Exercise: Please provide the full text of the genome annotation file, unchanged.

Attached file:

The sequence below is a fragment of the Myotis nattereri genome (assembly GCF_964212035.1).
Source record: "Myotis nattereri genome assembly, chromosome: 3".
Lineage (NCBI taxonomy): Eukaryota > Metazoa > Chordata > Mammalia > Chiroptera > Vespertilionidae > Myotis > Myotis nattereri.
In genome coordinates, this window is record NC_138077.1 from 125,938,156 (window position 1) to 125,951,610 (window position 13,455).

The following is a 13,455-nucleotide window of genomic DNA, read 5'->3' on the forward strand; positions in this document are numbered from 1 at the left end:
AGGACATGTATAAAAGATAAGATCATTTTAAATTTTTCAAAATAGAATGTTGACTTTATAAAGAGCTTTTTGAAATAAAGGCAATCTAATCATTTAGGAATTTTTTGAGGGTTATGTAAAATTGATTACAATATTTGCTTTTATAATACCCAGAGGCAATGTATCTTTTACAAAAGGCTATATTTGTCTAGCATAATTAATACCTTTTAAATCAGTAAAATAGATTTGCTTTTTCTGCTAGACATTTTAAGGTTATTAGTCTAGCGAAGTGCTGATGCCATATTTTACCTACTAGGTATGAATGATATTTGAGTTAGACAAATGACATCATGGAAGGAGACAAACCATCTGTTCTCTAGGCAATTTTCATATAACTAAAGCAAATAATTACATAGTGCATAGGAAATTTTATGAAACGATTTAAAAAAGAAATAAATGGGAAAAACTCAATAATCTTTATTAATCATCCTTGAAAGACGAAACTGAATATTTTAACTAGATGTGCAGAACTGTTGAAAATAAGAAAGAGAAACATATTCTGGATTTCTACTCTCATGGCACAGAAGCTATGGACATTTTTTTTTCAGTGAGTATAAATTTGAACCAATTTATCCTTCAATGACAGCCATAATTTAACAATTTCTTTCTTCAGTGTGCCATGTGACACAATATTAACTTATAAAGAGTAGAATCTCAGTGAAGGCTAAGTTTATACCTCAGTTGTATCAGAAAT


The sequence below is a fragment of the Myotis nattereri genome (assembly GCF_964212035.1).
Source record: "Myotis nattereri genome assembly, chromosome: 3".
Lineage (NCBI taxonomy): Eukaryota > Metazoa > Chordata > Mammalia > Chiroptera > Vespertilionidae > Myotis > Myotis nattereri.
In genome coordinates, this window is record NC_138077.1 from 125,938,156 (window position 1) to 125,951,610 (window position 13,455).

The following is a 13,455-nucleotide window of genomic DNA, read 5'->3' on the forward strand; positions in this document are numbered from 1 at the left end:
AGGACATGTATAAAAGATAAGATCATTTTAAATTTTTCAAAATAGAATGTTGACTTTATAAAGAGCTTTTTGAAATAAAGGCAATCTAATCATTTAGGAATTTTTTGAGGGTTATGTAAAATTGATTACAATATTTGCTTTTATAATACCCAGAGGCAATGTATCTTTTACAAAAGGCTATATTTGTCTAGCATAATTAATACCTTTTAAATCAGTAAAATAGATTTGCTTTTTCTGCTAGACATTTTAAGGTTATTAGTCTAGCGAAGTGCTGATGCCATATTTTACCTACTAGGTATGAATGATATTTGAGTTAGACAAATGACATCATGGAAGGAGACAAACCATCTGTTCTCTAGGCAATTTTCATATAACTAAAGCAAATAATTACATAGTGCATAGGAAATTTTATGAAACGATTTAAAAAAGAAATAAATGGGAAAAACTCAATAATCTTTATTAATCATCCTTGAAAGACGAAACTGAATATTTTAACTAGATGTGCAGAACTGTTGAAAATAAGAAAGAGAAACATATTCTGGATTTCTACTCTCATGGCACAGAAGCTATGGACATTTTTTTTTCAGTGAGTATAAATTTGAACCAATTTATCCTTCAATGACAGCCATAATTTAACAATTTCTTTCTTCAGTGTGCCATGTGACACAATATTAACTTATAAAGAGTAGAATCTCAGTGAAGGCTAAGTTTATACCTCAGTTGTATCAGAAAT